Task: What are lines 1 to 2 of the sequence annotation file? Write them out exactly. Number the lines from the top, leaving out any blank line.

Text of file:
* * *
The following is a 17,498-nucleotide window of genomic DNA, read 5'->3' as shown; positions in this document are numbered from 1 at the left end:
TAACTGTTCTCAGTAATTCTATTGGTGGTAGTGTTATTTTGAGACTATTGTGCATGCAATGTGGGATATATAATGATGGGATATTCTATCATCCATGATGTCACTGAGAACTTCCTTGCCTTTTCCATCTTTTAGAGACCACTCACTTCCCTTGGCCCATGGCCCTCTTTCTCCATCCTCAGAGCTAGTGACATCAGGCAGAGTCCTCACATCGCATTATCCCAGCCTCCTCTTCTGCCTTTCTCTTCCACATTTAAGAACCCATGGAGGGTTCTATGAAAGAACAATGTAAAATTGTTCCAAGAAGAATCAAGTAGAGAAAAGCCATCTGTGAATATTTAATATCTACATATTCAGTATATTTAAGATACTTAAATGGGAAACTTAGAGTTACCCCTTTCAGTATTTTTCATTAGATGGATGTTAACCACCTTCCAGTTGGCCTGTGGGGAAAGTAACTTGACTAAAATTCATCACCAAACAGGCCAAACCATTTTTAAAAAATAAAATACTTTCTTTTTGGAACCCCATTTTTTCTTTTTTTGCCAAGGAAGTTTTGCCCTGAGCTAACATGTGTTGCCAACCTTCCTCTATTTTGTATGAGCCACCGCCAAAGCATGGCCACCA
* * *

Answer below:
The following is a 17,498-nucleotide window of genomic DNA, read 5'->3' as shown; positions in this document are numbered from 1 at the left end:
TAACTGTTCTCAGTAATTCTATTGGTGGTAGTGTTATTTTGAGACTATTGTGCATGCAATGTGGGATATATAATGATGGGATATTCTATCATCCATGATGTCACTGAGAACTTCCTTGCCTTTTCCATCTTTTAGAGACCACTCACTTCCCTTGGCCCATGGCCCTCTTTCTCCATCCTCAGAGCTAGTGACATCAGGCAGAGTCCTCACATCGCATTATCCCAGCCTCCTCTTCTGCCTTTCTCTTCCACATTTAAGAACCCATGGAGGGTTCTATGAAAGAACAATGTAAAATTGTTCCAAGAAGAATCAAGTAGAGAAAAGCCATCTGTGAATATTTAATATCTACATATTCAGTATATTTAAGATACTTAAATGGGAAACTTAGAGTTACCCCTTTCAGTATTTTTCATTAGATGGATGTTAACCACCTTCCAGTTGGCCTGTGGGGAAAGTAACTTGACTAAAATTCATCACCAAACAGGCCAAACCATTTTTAAAAAATAAAATACTTTCTTTTTGGAACCCCATTTTTTCTTTTTTTGCCAAGGAAGTTTTGCCCTGAGCTAACATGTGTTGCCAACCTTCCTCTATTTTGTATGAGCCACCGCCAAAGCATGGCCACCA